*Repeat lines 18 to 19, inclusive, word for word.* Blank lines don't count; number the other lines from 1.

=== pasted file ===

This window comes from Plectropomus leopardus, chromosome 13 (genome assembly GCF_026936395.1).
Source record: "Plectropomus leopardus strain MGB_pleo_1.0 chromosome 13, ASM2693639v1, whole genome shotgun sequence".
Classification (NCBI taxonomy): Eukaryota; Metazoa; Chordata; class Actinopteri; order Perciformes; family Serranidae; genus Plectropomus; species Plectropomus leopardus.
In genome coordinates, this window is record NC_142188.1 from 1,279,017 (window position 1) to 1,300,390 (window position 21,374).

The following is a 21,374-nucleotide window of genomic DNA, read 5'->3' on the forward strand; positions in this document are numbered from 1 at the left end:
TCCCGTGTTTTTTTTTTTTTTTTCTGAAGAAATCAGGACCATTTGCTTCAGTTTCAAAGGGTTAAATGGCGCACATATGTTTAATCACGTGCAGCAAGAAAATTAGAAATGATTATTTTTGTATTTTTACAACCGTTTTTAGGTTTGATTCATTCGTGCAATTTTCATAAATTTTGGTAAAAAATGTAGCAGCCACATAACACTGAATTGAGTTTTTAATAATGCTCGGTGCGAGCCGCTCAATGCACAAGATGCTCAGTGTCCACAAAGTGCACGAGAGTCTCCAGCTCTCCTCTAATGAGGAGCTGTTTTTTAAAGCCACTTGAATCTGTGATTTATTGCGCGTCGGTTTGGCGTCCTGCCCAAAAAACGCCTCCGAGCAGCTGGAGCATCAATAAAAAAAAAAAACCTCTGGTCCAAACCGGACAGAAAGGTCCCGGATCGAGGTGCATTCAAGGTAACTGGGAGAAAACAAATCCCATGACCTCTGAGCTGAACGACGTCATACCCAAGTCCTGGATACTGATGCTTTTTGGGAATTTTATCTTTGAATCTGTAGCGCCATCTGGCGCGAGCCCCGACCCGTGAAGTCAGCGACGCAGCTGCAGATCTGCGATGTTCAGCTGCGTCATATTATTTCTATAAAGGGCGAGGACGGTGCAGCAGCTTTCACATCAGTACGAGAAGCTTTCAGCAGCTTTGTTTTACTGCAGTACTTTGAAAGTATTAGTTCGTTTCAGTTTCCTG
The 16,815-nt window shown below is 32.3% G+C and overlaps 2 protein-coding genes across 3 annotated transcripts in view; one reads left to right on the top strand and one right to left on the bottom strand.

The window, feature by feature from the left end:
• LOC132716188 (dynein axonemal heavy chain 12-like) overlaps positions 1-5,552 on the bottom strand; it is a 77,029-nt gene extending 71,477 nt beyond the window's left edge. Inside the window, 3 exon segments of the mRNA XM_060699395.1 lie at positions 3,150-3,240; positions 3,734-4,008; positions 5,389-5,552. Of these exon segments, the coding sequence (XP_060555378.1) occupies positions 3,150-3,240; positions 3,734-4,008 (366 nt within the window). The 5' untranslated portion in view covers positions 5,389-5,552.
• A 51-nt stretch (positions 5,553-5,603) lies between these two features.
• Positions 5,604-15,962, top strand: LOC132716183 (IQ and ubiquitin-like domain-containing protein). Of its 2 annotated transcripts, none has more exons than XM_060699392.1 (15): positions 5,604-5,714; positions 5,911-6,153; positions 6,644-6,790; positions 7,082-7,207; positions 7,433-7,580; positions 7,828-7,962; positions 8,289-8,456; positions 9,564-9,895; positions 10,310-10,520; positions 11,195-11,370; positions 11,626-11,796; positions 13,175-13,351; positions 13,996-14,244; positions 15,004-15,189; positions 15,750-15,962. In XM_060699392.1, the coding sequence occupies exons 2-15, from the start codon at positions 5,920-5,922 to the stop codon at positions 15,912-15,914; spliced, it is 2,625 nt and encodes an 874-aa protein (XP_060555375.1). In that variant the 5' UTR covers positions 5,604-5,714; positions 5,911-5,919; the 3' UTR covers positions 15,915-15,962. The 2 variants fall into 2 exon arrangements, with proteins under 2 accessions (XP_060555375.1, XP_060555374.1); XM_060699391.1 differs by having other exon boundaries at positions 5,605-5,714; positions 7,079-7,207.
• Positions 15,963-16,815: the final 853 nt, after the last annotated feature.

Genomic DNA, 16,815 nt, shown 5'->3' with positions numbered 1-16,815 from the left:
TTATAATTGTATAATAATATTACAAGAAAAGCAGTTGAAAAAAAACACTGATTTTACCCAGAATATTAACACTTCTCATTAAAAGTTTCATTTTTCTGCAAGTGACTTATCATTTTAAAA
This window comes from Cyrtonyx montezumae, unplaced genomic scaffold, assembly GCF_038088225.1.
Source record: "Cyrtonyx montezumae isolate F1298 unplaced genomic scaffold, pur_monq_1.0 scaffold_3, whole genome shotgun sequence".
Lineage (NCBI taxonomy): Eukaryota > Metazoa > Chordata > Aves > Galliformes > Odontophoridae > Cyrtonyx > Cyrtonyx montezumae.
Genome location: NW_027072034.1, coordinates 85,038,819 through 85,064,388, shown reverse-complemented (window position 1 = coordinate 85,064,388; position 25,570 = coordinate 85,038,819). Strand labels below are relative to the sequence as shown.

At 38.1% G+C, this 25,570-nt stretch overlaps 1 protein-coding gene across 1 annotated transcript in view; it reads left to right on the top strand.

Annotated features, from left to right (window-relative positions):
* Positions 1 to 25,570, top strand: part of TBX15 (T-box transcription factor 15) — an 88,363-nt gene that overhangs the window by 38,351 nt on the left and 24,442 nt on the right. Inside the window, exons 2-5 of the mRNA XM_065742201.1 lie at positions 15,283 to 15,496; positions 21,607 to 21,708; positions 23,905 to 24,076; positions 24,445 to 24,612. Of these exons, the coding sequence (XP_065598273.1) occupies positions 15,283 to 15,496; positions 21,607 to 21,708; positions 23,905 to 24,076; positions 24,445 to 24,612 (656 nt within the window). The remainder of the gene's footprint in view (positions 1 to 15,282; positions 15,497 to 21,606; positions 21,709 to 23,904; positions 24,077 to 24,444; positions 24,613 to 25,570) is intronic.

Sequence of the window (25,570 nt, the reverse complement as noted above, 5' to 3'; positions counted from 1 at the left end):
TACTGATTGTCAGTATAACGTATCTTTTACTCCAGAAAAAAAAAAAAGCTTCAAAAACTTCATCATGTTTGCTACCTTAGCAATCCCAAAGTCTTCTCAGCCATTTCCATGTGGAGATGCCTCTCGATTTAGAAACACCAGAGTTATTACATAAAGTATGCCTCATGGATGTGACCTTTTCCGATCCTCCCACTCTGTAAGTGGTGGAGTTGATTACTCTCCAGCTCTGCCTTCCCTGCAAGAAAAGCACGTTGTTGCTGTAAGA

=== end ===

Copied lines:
Genome location: NW_027072034.1, coordinates 85,038,819 through 85,064,388, shown reverse-complemented (window position 1 = coordinate 85,064,388; position 25,570 = coordinate 85,038,819). Strand labels below are relative to the sequence as shown.

At 38.1% G+C, this 25,570-nt stretch overlaps 1 protein-coding gene across 1 annotated transcript in view; it reads left to right on the top strand.